“Where are all the young adults with ASD?”, Oakland University
Percent of young adults with autism that attend a postsecondary institution.

Smirz said that students with Autism may have trouble making friends. “In a typical school setting, they would have issues relating to others and making friends would be a huge thing for them because they don’t know how to connect with people. Kids with Autism are very picture oriented. When they’re talking they see visual pictures of things. So to have a friend where you just communicate [by speaking], would be extremely difficult for them. That’s why visual schedules and visual cues are so important, it’s the main way they learn and function.”

She continued, “Idioms are a huge thing. One kid could say ‘it was raining cats and dogs,’ while the student with Autism may be picturing cats and dogs falling from the sky because they don’t understand idioms.”

Smirz said that many teachers don’t understand how to work with students with Autism. “Students with Autism do need the picture cues and visual directions. They need the teachers to slow down, not talk at a normal pace. Teach it or explain it a different way. It might take a million times but it will eventually click with the student, the teacher just needs to figure out how that student is wired.”

She made a reference to a popular television show that may help some understand Autism. “A lot of people speculate that Sheldon on “The Big Bang Theory” has Autism. He doesn’t know how to make friends, the friends that he does have accept him for his quirks. He is very schedule oriented. He has to have things done a certain way. Like Saturday night is laundry night, laundry has to be done every Saturday.”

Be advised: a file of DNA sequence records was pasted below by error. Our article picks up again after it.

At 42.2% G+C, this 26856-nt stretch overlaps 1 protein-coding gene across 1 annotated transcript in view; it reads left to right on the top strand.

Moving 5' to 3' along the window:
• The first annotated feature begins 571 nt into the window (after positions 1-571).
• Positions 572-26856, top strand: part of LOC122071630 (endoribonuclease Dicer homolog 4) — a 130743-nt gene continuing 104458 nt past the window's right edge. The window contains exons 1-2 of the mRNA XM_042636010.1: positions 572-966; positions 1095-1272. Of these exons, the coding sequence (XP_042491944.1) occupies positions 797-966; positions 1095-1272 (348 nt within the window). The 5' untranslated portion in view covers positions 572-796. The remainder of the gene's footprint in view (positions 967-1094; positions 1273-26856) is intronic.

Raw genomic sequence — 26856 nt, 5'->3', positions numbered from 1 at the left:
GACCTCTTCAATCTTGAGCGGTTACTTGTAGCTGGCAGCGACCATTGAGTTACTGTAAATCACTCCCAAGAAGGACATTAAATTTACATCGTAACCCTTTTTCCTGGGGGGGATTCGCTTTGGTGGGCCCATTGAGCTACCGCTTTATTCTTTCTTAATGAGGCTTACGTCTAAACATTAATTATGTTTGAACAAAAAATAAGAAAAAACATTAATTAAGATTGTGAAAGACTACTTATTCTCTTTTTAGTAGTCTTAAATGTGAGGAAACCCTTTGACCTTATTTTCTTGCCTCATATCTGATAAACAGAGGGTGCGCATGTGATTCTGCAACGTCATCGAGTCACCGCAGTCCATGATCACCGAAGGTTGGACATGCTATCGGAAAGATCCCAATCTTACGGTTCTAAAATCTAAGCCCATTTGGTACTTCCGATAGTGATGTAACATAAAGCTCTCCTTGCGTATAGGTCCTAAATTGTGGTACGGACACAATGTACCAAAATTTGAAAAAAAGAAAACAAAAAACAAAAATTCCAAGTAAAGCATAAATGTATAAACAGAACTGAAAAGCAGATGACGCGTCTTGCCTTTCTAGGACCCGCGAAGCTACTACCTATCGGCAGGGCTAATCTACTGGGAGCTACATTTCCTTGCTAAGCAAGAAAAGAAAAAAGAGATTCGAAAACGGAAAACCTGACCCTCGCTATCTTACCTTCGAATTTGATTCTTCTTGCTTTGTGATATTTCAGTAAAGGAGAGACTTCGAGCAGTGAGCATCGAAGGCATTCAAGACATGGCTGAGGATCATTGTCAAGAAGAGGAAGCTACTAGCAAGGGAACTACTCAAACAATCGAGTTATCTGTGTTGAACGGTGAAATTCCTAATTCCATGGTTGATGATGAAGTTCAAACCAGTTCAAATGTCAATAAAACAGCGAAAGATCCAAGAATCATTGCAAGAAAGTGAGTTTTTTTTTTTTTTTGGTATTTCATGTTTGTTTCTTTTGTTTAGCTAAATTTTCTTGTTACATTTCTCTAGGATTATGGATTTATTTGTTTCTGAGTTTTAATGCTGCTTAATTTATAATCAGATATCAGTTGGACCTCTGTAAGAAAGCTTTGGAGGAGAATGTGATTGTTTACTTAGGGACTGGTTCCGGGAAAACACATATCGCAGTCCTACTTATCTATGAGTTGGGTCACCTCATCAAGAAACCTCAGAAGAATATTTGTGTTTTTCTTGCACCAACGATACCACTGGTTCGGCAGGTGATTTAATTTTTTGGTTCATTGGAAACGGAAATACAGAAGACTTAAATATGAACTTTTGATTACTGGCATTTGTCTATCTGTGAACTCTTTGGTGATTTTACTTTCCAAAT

There are a few effective ways to help treat some of the symptoms of ASD. There are different behavior and communication approaches, diet changes, medication which can help with some of the effects of Autism (not to treat the disorder directly), and different alternative medicine. There are things like Occupational and Physical Therapy, speech therapy, and sensory integration therapy to help when things get too loud, too bright or when they want more pressure against them. ASD students often use weighted vests to help themselves keep calm.

A lot of sensory issues go along with Autism. “If they have a sensory need, like the lights are too bright, or it’s too loud, or I can’t have this touching me, they can regulate by doing things like hand-flapping, rocking back and forth or will just shut down and not talk to anyone. This is a way that they self-stim. It is a coping strategy that they have learned so that they don’t go into a meltdown,” Smirz explained. “A lot of students have issues with identifying emotions. They aren’t sure how to feel in a certain situation and what to do when they feel that way. If they feel really angry they aren’t sure how to express that anger appropriately or how to say they’re sorry or how to come down off of that anger.”

“If you have met one person with Autism, you’ve met…one person with Autism,” Smirz said. “If you have met someone who has Autism, they don’t represent everyone who has Autism. They all have different characteristics, they all have different coping strategies and ways to calm themselves down. Not everyone will hand-flap or rock back and forth or need visual schedules but some need these strategies and use them to make it through everyday life.”